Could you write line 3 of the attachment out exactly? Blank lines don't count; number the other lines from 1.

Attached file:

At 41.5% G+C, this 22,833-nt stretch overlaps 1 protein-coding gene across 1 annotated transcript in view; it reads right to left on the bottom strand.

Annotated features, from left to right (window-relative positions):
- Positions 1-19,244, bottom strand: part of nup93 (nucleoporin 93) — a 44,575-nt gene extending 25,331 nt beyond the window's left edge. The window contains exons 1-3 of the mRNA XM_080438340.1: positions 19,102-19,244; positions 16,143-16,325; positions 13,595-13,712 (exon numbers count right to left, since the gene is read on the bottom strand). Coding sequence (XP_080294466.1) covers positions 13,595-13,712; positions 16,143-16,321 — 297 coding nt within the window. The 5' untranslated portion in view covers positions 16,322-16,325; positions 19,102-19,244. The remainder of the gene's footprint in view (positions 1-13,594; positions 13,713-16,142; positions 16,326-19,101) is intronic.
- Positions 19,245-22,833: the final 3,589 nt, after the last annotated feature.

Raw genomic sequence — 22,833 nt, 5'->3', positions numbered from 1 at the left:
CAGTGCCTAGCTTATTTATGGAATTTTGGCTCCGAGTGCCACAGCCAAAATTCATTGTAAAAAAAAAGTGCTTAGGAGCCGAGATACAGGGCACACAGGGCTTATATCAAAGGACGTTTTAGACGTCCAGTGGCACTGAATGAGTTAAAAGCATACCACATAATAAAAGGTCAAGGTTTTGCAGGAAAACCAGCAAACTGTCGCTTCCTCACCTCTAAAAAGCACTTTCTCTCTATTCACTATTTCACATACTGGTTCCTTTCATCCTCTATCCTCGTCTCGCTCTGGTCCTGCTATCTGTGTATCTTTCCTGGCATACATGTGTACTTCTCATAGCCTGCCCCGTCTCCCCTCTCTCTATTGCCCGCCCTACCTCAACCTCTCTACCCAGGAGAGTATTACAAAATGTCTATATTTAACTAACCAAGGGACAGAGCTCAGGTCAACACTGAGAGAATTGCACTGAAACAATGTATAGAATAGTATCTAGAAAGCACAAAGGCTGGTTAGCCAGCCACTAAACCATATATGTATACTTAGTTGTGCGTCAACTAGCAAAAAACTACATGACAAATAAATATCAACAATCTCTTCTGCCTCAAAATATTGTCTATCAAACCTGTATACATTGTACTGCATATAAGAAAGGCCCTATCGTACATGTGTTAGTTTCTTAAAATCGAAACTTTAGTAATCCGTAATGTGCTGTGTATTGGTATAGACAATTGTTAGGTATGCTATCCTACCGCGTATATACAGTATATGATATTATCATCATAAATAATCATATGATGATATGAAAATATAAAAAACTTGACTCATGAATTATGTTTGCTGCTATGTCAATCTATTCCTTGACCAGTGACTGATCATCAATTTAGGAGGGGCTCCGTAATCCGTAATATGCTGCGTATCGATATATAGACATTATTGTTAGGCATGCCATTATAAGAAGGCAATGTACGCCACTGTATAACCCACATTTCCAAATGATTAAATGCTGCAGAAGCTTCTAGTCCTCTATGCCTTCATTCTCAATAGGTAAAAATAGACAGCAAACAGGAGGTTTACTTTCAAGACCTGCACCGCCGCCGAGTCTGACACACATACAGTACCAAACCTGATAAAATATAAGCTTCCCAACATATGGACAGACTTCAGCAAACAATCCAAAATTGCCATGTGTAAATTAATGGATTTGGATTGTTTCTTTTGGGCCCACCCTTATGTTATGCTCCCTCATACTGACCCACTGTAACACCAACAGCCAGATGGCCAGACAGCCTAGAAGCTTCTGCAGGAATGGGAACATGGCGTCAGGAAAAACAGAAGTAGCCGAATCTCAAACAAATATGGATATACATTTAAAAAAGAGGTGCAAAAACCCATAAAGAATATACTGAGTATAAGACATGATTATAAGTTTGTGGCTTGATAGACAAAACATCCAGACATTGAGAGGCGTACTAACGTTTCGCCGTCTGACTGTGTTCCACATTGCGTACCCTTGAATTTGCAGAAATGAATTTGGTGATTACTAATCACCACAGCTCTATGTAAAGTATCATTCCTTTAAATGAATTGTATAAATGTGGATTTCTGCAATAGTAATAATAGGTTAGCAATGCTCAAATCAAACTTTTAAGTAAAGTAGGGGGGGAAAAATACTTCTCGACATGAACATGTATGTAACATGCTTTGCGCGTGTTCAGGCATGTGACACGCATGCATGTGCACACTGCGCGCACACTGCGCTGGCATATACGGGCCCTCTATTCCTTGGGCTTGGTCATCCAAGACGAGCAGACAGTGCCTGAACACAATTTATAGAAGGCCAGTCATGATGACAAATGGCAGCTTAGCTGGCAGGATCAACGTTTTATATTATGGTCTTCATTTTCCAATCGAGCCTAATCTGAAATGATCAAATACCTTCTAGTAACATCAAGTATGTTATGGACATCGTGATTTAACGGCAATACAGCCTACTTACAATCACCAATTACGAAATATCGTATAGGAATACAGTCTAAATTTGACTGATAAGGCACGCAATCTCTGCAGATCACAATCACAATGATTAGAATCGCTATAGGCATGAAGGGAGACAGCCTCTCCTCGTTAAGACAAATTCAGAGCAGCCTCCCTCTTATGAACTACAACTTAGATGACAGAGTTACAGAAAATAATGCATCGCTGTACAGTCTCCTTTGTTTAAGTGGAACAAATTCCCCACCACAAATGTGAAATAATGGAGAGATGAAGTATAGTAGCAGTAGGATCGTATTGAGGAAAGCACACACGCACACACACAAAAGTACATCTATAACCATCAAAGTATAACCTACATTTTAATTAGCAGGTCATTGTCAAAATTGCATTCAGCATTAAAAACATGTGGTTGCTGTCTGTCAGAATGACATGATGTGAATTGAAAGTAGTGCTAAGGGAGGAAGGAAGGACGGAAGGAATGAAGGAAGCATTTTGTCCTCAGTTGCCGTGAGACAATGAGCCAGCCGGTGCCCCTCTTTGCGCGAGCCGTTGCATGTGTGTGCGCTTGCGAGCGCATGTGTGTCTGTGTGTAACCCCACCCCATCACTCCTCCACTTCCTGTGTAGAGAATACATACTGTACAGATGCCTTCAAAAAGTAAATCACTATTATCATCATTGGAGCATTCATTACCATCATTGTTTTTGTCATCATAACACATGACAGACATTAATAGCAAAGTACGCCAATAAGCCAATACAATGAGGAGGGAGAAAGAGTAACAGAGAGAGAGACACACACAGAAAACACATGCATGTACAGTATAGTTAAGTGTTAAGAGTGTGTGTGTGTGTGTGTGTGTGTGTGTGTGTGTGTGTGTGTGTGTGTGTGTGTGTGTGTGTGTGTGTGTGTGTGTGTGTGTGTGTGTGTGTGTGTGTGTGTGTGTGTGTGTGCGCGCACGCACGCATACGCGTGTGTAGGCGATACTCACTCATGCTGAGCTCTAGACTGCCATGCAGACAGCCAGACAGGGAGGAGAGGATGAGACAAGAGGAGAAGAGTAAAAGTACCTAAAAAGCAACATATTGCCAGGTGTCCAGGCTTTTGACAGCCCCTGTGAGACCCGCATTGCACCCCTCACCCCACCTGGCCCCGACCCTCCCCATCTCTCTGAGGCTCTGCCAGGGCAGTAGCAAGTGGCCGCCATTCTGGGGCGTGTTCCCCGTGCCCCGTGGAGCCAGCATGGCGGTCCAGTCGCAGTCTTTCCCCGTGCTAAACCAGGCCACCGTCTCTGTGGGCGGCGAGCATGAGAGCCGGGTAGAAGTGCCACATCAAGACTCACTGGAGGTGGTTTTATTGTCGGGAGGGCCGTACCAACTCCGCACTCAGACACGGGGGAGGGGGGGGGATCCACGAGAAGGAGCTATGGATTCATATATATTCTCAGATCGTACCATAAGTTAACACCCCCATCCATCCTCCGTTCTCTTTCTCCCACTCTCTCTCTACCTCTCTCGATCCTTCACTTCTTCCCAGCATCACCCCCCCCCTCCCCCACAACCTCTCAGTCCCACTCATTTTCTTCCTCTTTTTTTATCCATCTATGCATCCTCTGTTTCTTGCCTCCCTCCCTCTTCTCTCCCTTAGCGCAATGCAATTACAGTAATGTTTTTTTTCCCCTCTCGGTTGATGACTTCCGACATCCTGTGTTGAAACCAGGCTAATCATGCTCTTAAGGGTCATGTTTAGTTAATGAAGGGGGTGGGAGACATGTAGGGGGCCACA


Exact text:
- Positions 1-19,244, bottom strand: part of nup93 (nucleoporin 93) — a 44,575-nt gene extending 25,331 nt beyond the window's left edge. The window contains exons 1-3 of the mRNA XM_080438340.1: positions 19,102-19,244; positions 16,143-16,325; positions 13,595-13,712 (exon numbers count right to left, since the gene is read on the bottom strand). Coding sequence (XP_080294466.1) covers positions 13,595-13,712; positions 16,143-16,321 — 297 coding nt within the window. The 5' untranslated portion in view covers positions 16,322-16,325; positions 19,102-19,244. The remainder of the gene's footprint in view (positions 1-13,594; positions 13,713-16,142; positions 16,326-19,101) is intronic.